Tuesday, 05 October 2004

Yes, people, we are still alive here - the media in some places is getting overly excited. Really, nothing has happened as far as any major events. There is no ash in Portland or pretty much anywhere else as of today. Please stay calm, move along, nothing to see here (well nothing catostrophic anyhow, but plenty of interesting stuff). If you want to keep in touch with updates on the volcano as I post them, I have created a new category for posts and a matching feed.


Mt. St. Helens this morning let off the largest of its steam and ash emissions so far since the new volcanic activity started. Portland's KATU News got some great spot video becasue they just happened to be in the air when it started. Interestingly, the seismic activity dropped off when this emission took place, and has remained mostly low-level since.

In the image below, taken from the University of Washington's webicorders of the St. Helens South Ridge seismographic station, the seismic activity drops off right after 9am, which is when the new cloud of ash and steam was emitted:

Activity has - as you can see - stayed at a lower level since, with a few larger quakes occurring among a lot of smaller ones.

Clicking on either image will open a new window with the full size image from the U of W webicorder site.

An interesting anomaly on the webicorder readout during the 11am Pacific Time hour shows what is either a strange (harmonic?) event or a simple error in the seismic recording. Anyone know or have any idea what the wandering lines represent?

At any rate, ash and steam from the mountain went thousands of feet in the air and for the first time ash amounts were detectable on weather radar. Small amounts of ash fell around small towns northeast of the mountain and on US Hwy 12, which resulted in reduced visibility, according to media reports.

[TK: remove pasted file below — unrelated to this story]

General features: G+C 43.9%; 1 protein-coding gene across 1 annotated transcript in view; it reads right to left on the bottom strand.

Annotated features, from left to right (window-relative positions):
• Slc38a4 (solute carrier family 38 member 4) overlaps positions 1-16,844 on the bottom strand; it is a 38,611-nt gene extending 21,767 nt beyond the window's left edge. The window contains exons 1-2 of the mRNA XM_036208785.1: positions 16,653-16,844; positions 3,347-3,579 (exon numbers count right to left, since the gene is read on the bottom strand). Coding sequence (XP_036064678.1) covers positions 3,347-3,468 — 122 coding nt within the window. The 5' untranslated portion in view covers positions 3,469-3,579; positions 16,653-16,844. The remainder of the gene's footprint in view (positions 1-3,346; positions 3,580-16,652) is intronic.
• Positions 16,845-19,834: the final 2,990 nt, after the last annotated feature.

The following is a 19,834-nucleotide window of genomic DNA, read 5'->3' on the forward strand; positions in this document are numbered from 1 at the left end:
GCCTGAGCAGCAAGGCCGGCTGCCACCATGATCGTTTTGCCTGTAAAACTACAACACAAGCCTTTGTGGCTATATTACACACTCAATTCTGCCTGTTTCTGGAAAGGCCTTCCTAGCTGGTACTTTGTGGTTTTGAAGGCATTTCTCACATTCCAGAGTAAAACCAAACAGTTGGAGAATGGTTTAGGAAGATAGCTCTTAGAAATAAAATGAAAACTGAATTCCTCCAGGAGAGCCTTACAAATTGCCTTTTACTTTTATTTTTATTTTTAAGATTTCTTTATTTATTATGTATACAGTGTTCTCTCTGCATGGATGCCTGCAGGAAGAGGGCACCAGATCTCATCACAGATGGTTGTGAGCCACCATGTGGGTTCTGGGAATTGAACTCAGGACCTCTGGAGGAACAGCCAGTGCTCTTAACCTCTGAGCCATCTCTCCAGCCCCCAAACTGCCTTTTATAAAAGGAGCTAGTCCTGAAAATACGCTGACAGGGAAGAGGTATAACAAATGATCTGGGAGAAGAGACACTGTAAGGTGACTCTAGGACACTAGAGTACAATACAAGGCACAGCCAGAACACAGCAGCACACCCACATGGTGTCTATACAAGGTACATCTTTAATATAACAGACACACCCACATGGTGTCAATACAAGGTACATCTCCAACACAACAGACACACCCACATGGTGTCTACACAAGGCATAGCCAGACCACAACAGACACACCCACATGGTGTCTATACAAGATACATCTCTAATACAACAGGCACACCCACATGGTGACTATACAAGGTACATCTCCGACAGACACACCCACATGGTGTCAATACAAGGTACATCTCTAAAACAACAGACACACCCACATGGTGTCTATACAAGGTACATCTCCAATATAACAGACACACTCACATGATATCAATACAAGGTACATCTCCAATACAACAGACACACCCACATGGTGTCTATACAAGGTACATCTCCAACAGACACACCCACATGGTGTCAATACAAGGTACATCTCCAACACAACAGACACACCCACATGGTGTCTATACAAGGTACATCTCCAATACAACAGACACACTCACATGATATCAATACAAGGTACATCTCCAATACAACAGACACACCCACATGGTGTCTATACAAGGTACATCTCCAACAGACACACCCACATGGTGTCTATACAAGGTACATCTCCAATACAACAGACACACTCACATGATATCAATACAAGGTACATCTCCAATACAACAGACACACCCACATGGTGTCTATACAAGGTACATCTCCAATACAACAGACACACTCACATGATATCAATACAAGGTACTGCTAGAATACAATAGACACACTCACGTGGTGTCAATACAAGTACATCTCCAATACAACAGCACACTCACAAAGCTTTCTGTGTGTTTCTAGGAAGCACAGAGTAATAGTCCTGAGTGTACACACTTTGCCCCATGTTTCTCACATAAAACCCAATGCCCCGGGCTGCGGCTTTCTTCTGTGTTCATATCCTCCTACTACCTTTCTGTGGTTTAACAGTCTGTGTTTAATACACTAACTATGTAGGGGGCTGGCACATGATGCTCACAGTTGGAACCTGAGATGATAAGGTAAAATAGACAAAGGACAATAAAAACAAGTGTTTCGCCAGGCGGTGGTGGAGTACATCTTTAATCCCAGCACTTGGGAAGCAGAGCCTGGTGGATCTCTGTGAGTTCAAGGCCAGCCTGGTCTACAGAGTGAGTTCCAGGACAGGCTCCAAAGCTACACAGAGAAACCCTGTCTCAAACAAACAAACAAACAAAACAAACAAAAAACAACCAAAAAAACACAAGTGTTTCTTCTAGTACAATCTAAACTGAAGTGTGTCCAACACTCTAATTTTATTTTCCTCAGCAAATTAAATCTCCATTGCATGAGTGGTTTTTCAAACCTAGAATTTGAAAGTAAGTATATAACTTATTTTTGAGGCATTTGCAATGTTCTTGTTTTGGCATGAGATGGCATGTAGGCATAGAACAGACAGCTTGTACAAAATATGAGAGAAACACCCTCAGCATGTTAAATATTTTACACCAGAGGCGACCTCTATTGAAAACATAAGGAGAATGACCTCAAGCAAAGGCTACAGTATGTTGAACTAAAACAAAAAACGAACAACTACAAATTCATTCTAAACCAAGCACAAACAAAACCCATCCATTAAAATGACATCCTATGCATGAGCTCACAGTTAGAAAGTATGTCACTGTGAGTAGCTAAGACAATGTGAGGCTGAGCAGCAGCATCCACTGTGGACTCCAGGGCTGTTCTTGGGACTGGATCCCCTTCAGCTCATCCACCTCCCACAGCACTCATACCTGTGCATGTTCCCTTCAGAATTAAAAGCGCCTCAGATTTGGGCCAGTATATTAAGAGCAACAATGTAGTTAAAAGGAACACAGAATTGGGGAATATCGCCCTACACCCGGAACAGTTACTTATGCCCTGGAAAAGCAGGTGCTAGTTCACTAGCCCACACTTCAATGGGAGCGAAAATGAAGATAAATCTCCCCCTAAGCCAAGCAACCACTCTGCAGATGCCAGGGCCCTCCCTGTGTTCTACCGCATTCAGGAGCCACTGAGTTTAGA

The lava dome, which was formed between the big explosive event in 1980 and 1986, has raised more than 150 feet since the events started. Last week they were excited over a 2 centimeter lift - In the past 36 hours the dome has lifted more than 50 feet.

The forecast is for more events like the ones we have been seeing, with a likelihood of an eventual (sooner or later) explosive event. If magma (hot molten rock) reaching the surface (at which point it's called lava) is new magma from deep inside the earth, it will contain lots of compressed gasses, which will create an explosive type of event that throws rock and ash in the air. If it is old magma, perhaps left over in a relatively shallow cavern from the 1980 eruption, it might not contain as much gas, and as a result it may just flow out and help build a newer, bigger dome in the volcano's crater, a process that could - eventually - build the mountain back up again.

But the amount of ash being thrown about has grown with each steam eruption so far, and the levels of magmatic gasses have also grown, so I am betting on bigger event, rather than smaller. Nothing like 1980, mind you - but spectacular, I will bet.

Those Earth Science classes in high school and junior high did some good after all. See? Good teachers make all the difference in the world.



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